I S W Karunathilaka, inventor of a waveless boat design that saves fuel and protects river banks, won the inaugural Ray Award for nurturing innovation excellence in Sri Lanka.
An accountant turned entrepreneur, he received the award at a gala awards ceremony held on 17 October 2012 at the Cinnamon Lakeside Hotel, Colombo, amidst an international audience.
The Commercial Bank has offered a grant worth LKR 1 million to assist Karunathilaka to prepare his invention for commercialisation, while the University of Moratuwa will provide technical advice and guidance.
Six Lankan inventors, already honoured with Presidential Awards for Innovation in recent years, were shortlisted for the award. Coming from diverse backgrounds and training, each had designed or produced a practical solution to an everyday need.
The Ray Award is a biennial, life-time award given in memory of the late Ray Wijewardene, the foremost inventor produced by Sri Lanka, to help a state recognised inventor to commercialise his or her invention. It is administered and presented by the Ray Wijewardene Charitable Trust (RWCT) in collaboration with the Sri Lanka Inventors Commission (SLIC) and the Commercial Bank.The waveless boat is non-symmetric in shape: rectangular on the outside, but has curves facing the inside. It contains twin hulls, which allow water to travel through the hollow mid section and prevents waves being formed on the boat’s sides as it moves.
The boat is eco friendly in other ways too. It consumes less fuel as energy is not wasted in wave generation. Unlike conventional boats made from fibre glass, Karunathilaka’s vessel is made of steel and aluminium, with an anodic protection which reduces corrosion.
He has already built a prototype that can carry up to 50 passengers or 4,000 kg of cargo, which has been operating on the Kalu Ganga since late 2011.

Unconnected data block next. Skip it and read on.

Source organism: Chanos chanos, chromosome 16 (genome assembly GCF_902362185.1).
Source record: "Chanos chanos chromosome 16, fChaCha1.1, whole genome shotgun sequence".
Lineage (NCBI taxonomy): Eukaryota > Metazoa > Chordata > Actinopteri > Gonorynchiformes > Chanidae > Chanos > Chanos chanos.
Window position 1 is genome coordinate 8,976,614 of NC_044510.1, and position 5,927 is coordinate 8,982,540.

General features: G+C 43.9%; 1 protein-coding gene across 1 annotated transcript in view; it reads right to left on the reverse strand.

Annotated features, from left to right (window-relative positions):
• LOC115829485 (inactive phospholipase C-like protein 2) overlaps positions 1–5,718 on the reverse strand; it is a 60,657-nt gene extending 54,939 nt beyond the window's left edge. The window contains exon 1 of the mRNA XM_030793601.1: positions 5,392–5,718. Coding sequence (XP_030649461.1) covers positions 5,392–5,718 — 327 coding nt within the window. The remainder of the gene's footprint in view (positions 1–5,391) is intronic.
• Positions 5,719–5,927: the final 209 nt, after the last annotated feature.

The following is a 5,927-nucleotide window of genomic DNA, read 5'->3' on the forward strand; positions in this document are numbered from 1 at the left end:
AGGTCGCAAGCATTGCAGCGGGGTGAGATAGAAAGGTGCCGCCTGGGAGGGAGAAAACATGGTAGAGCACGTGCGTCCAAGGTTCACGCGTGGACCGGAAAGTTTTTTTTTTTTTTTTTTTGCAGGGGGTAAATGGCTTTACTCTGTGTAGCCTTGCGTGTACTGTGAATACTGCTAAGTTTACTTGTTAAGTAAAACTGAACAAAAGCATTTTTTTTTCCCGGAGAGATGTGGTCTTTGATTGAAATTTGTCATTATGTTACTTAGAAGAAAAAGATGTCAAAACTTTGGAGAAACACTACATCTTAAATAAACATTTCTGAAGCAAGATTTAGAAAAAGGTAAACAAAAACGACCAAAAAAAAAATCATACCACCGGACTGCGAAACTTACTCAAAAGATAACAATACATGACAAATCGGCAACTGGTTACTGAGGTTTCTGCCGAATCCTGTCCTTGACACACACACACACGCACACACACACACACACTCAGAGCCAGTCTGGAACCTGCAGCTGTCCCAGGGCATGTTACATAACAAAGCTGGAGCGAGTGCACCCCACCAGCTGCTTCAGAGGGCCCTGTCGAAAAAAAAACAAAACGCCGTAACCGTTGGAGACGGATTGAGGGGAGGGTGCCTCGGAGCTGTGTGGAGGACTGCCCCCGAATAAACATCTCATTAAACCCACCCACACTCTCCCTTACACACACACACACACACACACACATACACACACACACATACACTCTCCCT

“It was late Dr Ray Wijewardene’s vision and dream to see Sri Lanka develop economically through inventiveness and innovation,” said Dr Tissa Vitarana, Senior Minister of Scientific Affairs, who was chief guest. “The Ray Award celebrates what he stood for.”
“Our inventors need state recognition, society’s appreciation and funding to commercialise their ideas. We really need a good venture capital bank in Sri Lanka to support our inventors – this is what had made a difference in advanced economies like the United States,” he added.
Dr Vitarana noted that only 2 per cent of Sri Lanka’s exports received a high technology input at the moment. He underlined the need for Sri Lanka to develop its own technologies responding the country’s particular needs and powered by the country’s own innovative and enterprising people.
He hoped that RWCT would help Sri Lanka to achieve what the late Ray Wijewardene had in mind: for Sri Lanka to become a developed country without the problems of poverty.
Deepal Sooriyaarachchi, Commissioner of the Sri Lanka Inventors Commission and member of the selection panel said the Ray Award is a celebration of Lankan inventiveness. Long-listed candidates were assessed on three criteria, or three ‘I’s: Invention, Innovation and Impact.
Professor Malik Ranasinghe, Chairman of the Board of Trustees of RWCT, said the Trust supports innovations in sustainable agriculture, renewable energy, engineering and aeronautics – disciplines and pursuits that were close to Ray’s heart. “We hope that ‘The Ray’ will help to create the next Ray Wijewardene in Sri Lanka.”
All past winners of the Presidential Awards for innovation, presented by SLIC, were eligible and invited to apply for the Ray Award. The Trust received a total of 56 applications, which were reviewed by an independent panel that interviewed 17 candidates.
The selection panel was chaired by Prof Uditha Liyanage, Director and Chairman of the Board of Management, Postgraduate Institute of Management (PIM) affiliated to University of Sri Jayawardenapura.
A documentary featuring the six shortlisted inventors, produced by Ray Wijewardene’s grandson Rehan Alexander Mudannayake, was screened during the awards ceremony.